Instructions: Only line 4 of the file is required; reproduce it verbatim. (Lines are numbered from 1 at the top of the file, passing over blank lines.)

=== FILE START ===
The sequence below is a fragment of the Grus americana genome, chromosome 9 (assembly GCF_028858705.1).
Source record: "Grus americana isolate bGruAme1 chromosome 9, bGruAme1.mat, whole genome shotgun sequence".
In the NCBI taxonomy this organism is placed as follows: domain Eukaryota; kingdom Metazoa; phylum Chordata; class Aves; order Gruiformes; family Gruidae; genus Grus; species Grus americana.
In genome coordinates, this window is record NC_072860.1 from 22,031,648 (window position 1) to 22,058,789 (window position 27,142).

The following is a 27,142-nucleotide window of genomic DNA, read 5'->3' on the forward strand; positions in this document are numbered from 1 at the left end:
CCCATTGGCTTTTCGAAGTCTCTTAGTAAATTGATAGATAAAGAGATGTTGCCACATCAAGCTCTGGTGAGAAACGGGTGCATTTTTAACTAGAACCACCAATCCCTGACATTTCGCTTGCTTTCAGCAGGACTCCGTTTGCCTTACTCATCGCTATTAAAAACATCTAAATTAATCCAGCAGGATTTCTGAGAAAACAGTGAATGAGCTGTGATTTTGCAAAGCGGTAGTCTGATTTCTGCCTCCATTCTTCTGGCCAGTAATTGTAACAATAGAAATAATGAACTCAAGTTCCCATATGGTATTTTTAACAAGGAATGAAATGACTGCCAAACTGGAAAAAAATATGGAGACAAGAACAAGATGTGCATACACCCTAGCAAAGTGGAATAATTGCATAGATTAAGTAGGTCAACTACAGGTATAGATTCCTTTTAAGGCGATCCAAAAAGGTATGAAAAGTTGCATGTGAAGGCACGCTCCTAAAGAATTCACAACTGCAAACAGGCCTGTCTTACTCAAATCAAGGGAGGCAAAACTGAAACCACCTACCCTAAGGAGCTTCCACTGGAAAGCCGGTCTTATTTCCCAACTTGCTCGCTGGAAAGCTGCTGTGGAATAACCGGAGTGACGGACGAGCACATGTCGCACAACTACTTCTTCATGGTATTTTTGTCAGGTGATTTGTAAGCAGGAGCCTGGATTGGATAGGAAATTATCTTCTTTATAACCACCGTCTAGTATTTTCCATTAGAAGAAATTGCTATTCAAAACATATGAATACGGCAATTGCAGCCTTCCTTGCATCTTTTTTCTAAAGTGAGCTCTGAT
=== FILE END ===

In genome coordinates, this window is record NC_072860.1 from 22,031,648 (window position 1) to 22,058,789 (window position 27,142).